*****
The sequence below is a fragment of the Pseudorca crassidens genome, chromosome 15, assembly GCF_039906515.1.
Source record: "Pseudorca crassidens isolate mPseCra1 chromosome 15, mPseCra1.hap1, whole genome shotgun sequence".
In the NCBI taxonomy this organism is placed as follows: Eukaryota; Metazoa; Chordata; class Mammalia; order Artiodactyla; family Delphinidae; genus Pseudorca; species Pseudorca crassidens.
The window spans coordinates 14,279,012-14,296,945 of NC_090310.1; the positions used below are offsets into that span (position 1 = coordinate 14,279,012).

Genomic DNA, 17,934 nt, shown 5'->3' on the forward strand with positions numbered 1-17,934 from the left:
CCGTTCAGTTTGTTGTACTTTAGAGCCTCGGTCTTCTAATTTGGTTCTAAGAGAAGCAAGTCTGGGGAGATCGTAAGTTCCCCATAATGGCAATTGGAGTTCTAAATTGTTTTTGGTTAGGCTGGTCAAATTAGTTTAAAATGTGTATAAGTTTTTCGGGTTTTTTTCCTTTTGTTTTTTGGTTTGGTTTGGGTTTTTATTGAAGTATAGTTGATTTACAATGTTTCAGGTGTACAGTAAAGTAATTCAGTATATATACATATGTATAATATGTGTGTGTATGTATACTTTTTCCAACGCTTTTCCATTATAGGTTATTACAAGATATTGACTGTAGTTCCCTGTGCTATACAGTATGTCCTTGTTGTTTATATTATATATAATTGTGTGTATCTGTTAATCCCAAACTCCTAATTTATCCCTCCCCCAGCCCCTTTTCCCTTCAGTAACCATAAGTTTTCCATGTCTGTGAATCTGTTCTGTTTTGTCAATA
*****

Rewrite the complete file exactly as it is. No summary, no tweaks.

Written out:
The sequence below is a fragment of the Pseudorca crassidens genome, chromosome 15, assembly GCF_039906515.1.
Source record: "Pseudorca crassidens isolate mPseCra1 chromosome 15, mPseCra1.hap1, whole genome shotgun sequence".
In the NCBI taxonomy this organism is placed as follows: Eukaryota; Metazoa; Chordata; class Mammalia; order Artiodactyla; family Delphinidae; genus Pseudorca; species Pseudorca crassidens.
The window spans coordinates 14,279,012-14,296,945 of NC_090310.1; the positions used below are offsets into that span (position 1 = coordinate 14,279,012).

Genomic DNA, 17,934 nt, shown 5'->3' on the forward strand with positions numbered 1-17,934 from the left:
CCGTTCAGTTTGTTGTACTTTAGAGCCTCGGTCTTCTAATTTGGTTCTAAGAGAAGCAAGTCTGGGGAGATCGTAAGTTCCCCATAATGGCAATTGGAGTTCTAAATTGTTTTTGGTTAGGCTGGTCAAATTAGTTTAAAATGTGTATAAGTTTTTCGGGTTTTTTTCCTTTTGTTTTTTGGTTTGGTTTGGGTTTTTATTGAAGTATAGTTGATTTACAATGTTTCAGGTGTACAGTAAAGTAATTCAGTATATATACATATGTATAATATGTGTGTGTATGTATACTTTTTCCAACGCTTTTCCATTATAGGTTATTACAAGATATTGACTGTAGTTCCCTGTGCTATACAGTATGTCCTTGTTGTTTATATTATATATAATTGTGTGTATCTGTTAATCCCAAACTCCTAATTTATCCCTCCCCCAGCCCCTTTTCCCTTCAGTAACCATAAGTTTTCCATGTCTGTGAATCTGTTCTGTTTTGTCAATA